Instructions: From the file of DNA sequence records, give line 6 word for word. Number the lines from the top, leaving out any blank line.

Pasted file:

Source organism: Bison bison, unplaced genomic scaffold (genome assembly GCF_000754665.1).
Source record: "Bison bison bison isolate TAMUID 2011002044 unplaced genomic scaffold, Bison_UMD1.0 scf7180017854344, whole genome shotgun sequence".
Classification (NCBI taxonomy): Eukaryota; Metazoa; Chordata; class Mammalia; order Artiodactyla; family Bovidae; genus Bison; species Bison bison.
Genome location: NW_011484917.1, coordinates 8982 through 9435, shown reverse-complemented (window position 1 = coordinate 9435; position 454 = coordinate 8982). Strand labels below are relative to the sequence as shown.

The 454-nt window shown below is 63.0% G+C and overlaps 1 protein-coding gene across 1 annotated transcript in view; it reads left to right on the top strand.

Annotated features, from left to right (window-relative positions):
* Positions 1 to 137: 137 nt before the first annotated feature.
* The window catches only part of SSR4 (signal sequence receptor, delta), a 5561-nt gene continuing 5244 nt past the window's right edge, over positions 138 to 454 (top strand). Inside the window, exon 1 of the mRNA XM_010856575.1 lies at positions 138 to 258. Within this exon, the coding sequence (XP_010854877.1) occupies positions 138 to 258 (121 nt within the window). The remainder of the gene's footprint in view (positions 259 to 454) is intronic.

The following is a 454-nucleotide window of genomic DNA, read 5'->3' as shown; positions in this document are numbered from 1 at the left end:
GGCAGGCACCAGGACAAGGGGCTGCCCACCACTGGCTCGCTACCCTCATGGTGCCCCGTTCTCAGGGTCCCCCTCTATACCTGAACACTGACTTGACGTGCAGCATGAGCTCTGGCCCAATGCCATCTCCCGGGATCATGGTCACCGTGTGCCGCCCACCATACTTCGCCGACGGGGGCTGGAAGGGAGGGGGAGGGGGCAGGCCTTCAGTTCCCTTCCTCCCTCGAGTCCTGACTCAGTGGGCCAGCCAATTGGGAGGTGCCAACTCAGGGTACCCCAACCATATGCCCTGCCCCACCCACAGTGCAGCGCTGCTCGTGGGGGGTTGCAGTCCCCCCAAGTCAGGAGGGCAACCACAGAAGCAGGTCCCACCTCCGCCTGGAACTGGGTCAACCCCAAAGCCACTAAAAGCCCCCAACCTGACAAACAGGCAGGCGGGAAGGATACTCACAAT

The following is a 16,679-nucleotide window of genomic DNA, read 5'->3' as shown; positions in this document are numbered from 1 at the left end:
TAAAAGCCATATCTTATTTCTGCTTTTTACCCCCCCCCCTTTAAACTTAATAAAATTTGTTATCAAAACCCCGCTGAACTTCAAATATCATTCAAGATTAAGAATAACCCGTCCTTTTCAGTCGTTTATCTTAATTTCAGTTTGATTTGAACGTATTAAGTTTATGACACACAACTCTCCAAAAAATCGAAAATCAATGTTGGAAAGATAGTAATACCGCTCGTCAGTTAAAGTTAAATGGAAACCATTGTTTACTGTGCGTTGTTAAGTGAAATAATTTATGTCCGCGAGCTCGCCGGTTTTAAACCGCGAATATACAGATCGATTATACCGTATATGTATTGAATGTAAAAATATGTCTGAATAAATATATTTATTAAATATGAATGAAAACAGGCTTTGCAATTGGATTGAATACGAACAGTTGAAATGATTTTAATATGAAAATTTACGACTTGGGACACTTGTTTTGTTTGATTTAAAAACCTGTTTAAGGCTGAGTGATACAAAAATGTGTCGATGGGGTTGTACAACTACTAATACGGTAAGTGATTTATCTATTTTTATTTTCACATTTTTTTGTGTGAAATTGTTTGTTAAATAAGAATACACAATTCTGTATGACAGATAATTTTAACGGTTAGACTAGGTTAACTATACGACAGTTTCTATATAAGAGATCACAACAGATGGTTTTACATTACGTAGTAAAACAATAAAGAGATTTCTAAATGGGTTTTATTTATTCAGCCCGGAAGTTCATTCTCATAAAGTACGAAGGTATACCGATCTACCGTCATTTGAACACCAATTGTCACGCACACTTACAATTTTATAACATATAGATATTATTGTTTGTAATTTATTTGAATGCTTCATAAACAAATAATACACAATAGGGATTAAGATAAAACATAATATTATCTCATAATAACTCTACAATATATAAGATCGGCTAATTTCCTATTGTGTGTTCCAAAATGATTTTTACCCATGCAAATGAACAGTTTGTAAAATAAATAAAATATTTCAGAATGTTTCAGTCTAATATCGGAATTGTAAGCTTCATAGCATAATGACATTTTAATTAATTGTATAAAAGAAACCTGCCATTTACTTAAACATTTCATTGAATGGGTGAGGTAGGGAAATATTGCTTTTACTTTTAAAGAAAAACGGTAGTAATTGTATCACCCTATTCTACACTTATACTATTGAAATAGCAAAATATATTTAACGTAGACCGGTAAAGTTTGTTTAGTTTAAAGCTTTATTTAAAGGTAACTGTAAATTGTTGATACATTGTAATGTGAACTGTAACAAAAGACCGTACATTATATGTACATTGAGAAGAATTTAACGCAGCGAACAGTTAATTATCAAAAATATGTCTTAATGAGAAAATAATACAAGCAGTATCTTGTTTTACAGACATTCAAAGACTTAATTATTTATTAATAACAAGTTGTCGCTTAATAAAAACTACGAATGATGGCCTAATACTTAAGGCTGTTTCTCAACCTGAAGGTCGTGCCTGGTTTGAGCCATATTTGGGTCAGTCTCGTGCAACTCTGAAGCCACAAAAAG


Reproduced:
Annotated features, from left to right (window-relative positions):